Western Australian vegetable growers fear water licence fees

Australian fruit and vegetable growers are lobbying against potential introduction of application fees for water licences. The Department of Water and Environmental Regulation released a discussion paper earlier this year investigating cost recovery, which horticultural groups say could see growers charged up to $10,000 to apply for, or make changes to, annual water licences.

VegetablesWA, in association with WA Farmers, WA Citrus, Pome West, Wines of WA and WA Potatoes, developed a joint response to this paper, opposing the fees.

Chief executive John Shannon said the fees would have a severe impact on hundreds of small business owners, forcing many to leave the industry: “Many horticulture businesses are only marginally profitable – the average return on capital of the bottom 25 per cent of participating growers was negative 6 per cent. The introduction of charges will have a hugely significant impact on current horticultural businesses, supply chains, the availability of locally produced fruit and vegetables in WA, and further investment in the industry and state. To support WA growers and the horticultural industry, the government needs to abandon these proposed cost recovery charges.”

The department’s executive director of regional delivery Paul Brown said in WA, unlike other states, there had been no fees to assess water licence and permit applications before the introduction of fees for the mining and public water supply sectors this year. “The costs of these assessments were borne by the Western Australian taxpayer,” he said, adding the department spent about $14 million a year to assess applications.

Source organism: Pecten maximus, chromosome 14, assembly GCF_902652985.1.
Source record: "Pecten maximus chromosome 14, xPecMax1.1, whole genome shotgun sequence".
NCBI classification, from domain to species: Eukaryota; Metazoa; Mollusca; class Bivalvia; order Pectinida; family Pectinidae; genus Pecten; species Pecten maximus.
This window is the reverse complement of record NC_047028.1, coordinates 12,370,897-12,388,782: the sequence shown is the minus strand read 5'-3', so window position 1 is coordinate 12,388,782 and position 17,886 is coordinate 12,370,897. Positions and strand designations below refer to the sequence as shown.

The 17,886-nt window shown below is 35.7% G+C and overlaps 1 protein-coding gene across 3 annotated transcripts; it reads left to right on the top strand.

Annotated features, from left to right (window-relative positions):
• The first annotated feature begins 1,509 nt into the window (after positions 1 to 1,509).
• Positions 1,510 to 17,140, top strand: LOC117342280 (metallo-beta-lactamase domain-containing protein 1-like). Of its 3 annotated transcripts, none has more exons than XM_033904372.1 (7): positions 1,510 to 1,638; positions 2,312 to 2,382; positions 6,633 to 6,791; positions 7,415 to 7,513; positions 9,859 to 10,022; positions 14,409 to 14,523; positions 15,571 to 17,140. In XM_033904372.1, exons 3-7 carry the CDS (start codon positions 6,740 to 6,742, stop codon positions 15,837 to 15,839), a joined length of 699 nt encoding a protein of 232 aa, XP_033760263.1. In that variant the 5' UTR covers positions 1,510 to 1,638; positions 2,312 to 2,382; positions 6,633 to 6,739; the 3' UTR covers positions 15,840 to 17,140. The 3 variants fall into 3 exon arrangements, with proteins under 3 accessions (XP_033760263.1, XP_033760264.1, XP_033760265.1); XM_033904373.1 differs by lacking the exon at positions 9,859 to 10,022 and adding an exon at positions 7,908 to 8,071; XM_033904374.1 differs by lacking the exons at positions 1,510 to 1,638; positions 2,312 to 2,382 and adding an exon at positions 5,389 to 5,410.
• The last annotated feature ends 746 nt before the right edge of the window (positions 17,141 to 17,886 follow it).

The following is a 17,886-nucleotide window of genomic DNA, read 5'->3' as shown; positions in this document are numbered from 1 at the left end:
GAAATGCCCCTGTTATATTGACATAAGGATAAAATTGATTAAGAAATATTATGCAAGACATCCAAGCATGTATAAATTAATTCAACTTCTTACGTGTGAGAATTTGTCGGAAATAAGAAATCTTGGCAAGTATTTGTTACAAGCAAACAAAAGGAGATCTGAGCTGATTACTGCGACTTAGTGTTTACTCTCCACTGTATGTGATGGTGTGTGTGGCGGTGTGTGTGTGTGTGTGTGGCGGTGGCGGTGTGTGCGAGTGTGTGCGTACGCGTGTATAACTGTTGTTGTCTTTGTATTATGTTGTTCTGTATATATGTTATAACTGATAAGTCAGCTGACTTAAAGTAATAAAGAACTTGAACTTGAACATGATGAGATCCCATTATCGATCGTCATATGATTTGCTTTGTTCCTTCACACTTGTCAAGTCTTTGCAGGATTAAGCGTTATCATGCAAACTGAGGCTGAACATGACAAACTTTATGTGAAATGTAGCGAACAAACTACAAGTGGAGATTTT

The Department of Water and Environmental Regulation’s Paul Brown said Perth’s annual rainfall average had dropped from 800mm up to 1990 to 670mm from 2000 to 2017. “This means many water allocations are based on higher rainfall than we now have. Groundwater use is now greater than recharge from rainfall, causing groundwater levels to drop.”

Of course, many growers are already using efficient watering methods, such as drip irrigation for strawberries, to ensure they were not overwatering.

Source: communitynews.com.au

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